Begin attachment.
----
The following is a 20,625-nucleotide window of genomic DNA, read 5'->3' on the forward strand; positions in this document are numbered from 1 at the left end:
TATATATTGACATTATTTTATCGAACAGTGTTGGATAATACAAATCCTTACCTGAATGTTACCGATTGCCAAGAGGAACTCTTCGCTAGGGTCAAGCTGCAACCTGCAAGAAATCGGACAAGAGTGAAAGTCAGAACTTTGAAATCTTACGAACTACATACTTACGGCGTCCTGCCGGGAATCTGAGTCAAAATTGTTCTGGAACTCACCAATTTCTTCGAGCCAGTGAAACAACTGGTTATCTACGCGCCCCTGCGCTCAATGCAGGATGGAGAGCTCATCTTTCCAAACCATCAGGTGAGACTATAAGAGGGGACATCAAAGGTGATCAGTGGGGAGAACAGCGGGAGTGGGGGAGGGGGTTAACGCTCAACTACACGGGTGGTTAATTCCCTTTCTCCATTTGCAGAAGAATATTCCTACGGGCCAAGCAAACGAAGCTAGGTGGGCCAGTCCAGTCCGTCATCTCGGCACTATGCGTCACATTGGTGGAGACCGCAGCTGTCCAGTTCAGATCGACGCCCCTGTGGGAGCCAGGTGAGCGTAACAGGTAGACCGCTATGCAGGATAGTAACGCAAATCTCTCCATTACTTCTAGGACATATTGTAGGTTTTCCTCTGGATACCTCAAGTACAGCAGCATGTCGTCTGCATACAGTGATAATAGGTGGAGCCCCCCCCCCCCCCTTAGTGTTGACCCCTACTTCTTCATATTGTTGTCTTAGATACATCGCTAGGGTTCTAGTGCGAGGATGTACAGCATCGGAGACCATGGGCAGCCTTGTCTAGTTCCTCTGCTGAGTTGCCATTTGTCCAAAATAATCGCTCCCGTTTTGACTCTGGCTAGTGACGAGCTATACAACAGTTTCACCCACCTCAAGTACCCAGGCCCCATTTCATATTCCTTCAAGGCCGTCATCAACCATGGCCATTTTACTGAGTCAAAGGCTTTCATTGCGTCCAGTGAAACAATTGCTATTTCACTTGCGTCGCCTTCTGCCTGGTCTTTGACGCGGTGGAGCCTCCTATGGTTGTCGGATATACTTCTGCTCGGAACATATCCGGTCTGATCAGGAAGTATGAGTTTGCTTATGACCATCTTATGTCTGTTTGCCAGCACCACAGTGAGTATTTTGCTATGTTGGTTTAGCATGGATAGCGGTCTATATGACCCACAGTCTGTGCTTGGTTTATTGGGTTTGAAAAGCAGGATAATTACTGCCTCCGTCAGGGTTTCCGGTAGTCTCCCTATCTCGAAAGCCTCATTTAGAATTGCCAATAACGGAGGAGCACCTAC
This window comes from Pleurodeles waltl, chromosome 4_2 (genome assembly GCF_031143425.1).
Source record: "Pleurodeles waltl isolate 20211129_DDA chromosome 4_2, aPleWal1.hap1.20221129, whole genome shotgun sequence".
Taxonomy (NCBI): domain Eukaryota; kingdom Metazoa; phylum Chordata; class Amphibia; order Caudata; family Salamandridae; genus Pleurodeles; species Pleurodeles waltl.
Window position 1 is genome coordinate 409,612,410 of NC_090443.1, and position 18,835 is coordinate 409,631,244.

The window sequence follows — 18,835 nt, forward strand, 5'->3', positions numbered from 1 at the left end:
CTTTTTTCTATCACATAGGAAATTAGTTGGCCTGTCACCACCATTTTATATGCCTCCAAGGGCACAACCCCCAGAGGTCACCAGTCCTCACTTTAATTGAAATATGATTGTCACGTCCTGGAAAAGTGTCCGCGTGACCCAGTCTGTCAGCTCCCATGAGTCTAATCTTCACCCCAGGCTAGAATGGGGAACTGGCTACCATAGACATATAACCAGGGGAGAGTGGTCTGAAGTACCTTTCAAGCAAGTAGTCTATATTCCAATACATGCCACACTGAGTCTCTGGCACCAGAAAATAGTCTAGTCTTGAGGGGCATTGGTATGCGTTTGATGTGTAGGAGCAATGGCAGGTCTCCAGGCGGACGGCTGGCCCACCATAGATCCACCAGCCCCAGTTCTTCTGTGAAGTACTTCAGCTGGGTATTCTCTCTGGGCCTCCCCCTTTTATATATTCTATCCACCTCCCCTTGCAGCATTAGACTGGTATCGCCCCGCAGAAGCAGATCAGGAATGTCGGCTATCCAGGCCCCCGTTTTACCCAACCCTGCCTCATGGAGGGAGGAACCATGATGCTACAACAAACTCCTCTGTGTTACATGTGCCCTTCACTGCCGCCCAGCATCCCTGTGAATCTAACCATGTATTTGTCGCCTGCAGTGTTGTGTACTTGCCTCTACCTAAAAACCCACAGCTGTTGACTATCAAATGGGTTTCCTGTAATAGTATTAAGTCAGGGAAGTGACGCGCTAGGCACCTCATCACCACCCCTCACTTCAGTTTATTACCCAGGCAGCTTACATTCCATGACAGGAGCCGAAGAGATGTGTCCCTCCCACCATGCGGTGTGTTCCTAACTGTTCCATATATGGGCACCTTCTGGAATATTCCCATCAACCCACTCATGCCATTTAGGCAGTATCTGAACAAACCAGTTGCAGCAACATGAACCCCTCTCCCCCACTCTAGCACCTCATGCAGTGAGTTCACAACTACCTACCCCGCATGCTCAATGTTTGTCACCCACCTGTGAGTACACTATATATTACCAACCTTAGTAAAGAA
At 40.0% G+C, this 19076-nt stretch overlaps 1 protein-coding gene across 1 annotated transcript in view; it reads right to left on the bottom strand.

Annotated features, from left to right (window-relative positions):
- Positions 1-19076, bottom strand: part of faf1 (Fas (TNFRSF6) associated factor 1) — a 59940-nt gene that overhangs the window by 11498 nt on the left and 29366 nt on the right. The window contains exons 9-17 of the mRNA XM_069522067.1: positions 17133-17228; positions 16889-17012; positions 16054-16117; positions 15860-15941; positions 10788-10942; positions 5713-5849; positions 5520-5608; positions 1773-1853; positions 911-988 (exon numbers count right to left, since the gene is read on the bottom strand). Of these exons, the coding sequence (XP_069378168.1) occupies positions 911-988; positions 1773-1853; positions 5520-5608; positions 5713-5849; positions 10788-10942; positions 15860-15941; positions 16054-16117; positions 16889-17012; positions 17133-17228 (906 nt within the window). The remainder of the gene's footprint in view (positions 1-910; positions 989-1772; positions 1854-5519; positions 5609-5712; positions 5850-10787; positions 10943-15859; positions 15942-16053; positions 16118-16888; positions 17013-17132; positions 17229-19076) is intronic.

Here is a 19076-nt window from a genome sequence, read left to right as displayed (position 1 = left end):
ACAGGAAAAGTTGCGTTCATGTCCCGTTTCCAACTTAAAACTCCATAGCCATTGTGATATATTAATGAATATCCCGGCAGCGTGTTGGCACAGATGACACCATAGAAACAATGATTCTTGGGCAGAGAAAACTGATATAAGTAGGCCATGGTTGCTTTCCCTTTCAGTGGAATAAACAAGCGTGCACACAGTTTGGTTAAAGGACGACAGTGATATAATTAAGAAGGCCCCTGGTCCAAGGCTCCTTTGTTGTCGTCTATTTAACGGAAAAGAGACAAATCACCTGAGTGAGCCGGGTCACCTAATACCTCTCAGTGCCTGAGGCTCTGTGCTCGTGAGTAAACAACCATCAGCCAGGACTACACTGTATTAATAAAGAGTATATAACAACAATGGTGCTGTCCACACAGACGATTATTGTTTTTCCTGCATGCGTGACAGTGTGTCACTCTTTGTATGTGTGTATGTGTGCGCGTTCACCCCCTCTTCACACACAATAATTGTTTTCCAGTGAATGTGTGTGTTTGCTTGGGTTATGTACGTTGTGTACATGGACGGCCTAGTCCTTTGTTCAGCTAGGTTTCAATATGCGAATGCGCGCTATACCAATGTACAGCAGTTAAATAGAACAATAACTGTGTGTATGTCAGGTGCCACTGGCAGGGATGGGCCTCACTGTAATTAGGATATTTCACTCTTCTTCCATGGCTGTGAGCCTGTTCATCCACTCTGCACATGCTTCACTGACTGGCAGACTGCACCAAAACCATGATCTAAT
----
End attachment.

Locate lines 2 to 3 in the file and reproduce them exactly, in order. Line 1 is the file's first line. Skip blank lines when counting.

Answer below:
TATATATTGACATTATTTTATCGAACAGTGTTGGATAATACAAATCCTTACCTGAATGTTACCGATTGCCAAGAGGAACTCTTCGCTAGGGTCAAGCTGCAACCTGCAAGAAATCGGACAAGAGTGAAAGTCAGAACTTTGAAATCTTACGAACTACATACTTACGGCGTCCTGCCGGGAATCTGAGTCAAAATTGTTCTGGAACTCACCAATTTCTTCGAGCCAGTGAAACAACTGGTTATCTACGCGCCCCTGCGCTCAATGCAGGATGGAGAGCTCATCTTTCCAAACCATCAGGTGAGACTATAAGAGGGGACATCAAAGGTGATCAGTGGGGAGAACAGCGGGAGTGGGGGAGGGGGTTAACGCTCAACTACACGGGTGGTTAATTCCCTTTCTCCATTTGCAGAAGAATATTCCTACGGGCCAAGCAAACGAAGCTAGGTGGGCCAGTCCAGTCCGTCATCTCGGCACTATGCGTCACATTGGTGGAGACCGCAGCTGTCCAGTTCAGATCGACGCCCCTGTGGGAGCCAGGTGAGCGTAACAGGTAGACCGCTATGCAGGATAGTAACGCAAATCTCTCCATTACTTCTAGGACATATTGTAGGTTTTCCTCTGGATACCTCAAGTACAGCAGCATGTCGTCTGCATACAGTGATAATAGGTGGAGCCCCCCCCCCCCCCTTAGTGTTGACCCCTACTTCTTCATATTGTTGTCTTAGATACATCGCTAGGGTTCTAGTGCGAGGATGTACAGCATCGGAGACCATGGGCAGCCTTGTCTAGTTCCTCTGCTGAGTTGCCATTTGTCCAAAATAATCGCTCCCGTTTTGACTCTGGCTAGTGACGAGCTATACAACAGTTTCACCCACCTCAAGTACCCAGGCCCCATTTCATATTCCTTCAAGGCCGTCATCAACCATGGCCATTTTACTGAGTCAAAGGCTTTCATTGCGTCCAGTGAAACAATTGCTATTTCACTTGCGTCGCCTTCTGCCTGGTCTTTGACGCGGTGGAGCCTCCTATGGTTGTCGGATATACTTCTGCTCGGAACATATCCGGTCTGATCAGGAAGTATGAGTTTGCTTATGACCATCTTATGTCTGTTTGCCAGCACCACAGTGAGTATTTTGCTATGTTGGTTTAGCATGGATAGCGGTCTATATGACCCACAGTCTGTGCTTGGTTTATTGGGTTTGAAAAGCAGGATAATTACTGCCTCCGTCAGGGTTTCCGGTAGTCTCCCTATCTCGAAAGCCTCATTTAGAATTGCCAATAACGGAGGAGCACCTAC
This window comes from Pleurodeles waltl, chromosome 4_2 (genome assembly GCF_031143425.1).